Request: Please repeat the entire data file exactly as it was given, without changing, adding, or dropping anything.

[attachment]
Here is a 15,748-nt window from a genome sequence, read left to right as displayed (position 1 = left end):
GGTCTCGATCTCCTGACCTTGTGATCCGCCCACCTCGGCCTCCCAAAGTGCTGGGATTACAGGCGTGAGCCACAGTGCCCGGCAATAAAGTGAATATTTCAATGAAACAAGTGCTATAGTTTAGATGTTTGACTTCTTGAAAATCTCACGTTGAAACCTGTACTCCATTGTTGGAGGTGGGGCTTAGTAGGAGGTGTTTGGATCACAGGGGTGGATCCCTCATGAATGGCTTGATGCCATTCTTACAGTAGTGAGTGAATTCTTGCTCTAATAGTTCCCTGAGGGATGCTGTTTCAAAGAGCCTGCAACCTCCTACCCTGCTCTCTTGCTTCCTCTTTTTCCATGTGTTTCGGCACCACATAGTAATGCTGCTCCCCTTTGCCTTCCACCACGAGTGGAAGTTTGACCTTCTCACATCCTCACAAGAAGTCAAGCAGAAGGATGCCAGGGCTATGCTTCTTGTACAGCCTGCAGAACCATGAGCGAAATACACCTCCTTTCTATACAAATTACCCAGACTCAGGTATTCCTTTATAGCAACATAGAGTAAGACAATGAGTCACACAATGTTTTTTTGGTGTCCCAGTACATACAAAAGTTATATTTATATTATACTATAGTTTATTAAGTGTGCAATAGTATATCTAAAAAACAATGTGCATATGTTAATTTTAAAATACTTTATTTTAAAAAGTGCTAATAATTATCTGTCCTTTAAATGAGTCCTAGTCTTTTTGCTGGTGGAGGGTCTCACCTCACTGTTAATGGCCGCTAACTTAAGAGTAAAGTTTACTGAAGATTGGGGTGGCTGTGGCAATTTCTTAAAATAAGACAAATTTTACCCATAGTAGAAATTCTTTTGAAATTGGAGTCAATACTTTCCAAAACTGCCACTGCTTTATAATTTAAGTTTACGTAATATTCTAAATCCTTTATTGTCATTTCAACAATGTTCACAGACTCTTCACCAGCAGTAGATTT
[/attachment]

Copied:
Here is a 15,748-nt window from a genome sequence, read left to right as displayed (position 1 = left end):
GGTCTCGATCTCCTGACCTTGTGATCCGCCCACCTCGGCCTCCCAAAGTGCTGGGATTACAGGCGTGAGCCACAGTGCCCGGCAATAAAGTGAATATTTCAATGAAACAAGTGCTATAGTTTAGATGTTTGACTTCTTGAAAATCTCACGTTGAAACCTGTACTCCATTGTTGGAGGTGGGGCTTAGTAGGAGGTGTTTGGATCACAGGGGTGGATCCCTCATGAATGGCTTGATGCCATTCTTACAGTAGTGAGTGAATTCTTGCTCTAATAGTTCCCTGAGGGATGCTGTTTCAAAGAGCCTGCAACCTCCTACCCTGCTCTCTTGCTTCCTCTTTTTCCATGTGTTTCGGCACCACATAGTAATGCTGCTCCCCTTTGCCTTCCACCACGAGTGGAAGTTTGACCTTCTCACATCCTCACAAGAAGTCAAGCAGAAGGATGCCAGGGCTATGCTTCTTGTACAGCCTGCAGAACCATGAGCGAAATACACCTCCTTTCTATACAAATTACCCAGACTCAGGTATTCCTTTATAGCAACATAGAGTAAGACAATGAGTCACACAATGTTTTTTTGGTGTCCCAGTACATACAAAAGTTATATTTATATTATACTATAGTTTATTAAGTGTGCAATAGTATATCTAAAAAACAATGTGCATATGTTAATTTTAAAATACTTTATTTTAAAAAGTGCTAATAATTATCTGTCCTTTAAATGAGTCCTAGTCTTTTTGCTGGTGGAGGGTCTCACCTCACTGTTAATGGCCGCTAACTTAAGAGTAAAGTTTACTGAAGATTGGGGTGGCTGTGGCAATTTCTTAAAATAAGACAAATTTTACCCATAGTAGAAATTCTTTTGAAATTGGAGTCAATACTTTCCAAAACTGCCACTGCTTTATAATTTAAGTTTACGTAATATTCTAAATCCTTTATTGTCATTTCAACAATGTTCACAGACTCTTCACCAGCAGTAGATTT